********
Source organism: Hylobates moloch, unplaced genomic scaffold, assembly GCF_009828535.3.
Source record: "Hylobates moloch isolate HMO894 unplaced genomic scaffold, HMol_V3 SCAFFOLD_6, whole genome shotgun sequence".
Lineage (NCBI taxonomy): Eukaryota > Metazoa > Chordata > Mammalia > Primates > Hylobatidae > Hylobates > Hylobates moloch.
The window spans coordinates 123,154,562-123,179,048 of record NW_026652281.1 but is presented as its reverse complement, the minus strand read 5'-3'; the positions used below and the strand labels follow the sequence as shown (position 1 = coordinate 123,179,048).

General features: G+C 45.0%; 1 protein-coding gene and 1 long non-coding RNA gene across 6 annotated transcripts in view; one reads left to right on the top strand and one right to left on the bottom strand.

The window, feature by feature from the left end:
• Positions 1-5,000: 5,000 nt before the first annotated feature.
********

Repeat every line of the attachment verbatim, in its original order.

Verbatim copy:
Source organism: Hylobates moloch, unplaced genomic scaffold, assembly GCF_009828535.3.
Source record: "Hylobates moloch isolate HMO894 unplaced genomic scaffold, HMol_V3 SCAFFOLD_6, whole genome shotgun sequence".
Lineage (NCBI taxonomy): Eukaryota > Metazoa > Chordata > Mammalia > Primates > Hylobatidae > Hylobates > Hylobates moloch.
The window spans coordinates 123,154,562-123,179,048 of record NW_026652281.1 but is presented as its reverse complement, the minus strand read 5'-3'; the positions used below and the strand labels follow the sequence as shown (position 1 = coordinate 123,179,048).

General features: G+C 45.0%; 1 protein-coding gene and 1 long non-coding RNA gene across 6 annotated transcripts in view; one reads left to right on the top strand and one right to left on the bottom strand.

The window, feature by feature from the left end:
• Positions 1-5,000: 5,000 nt before the first annotated feature.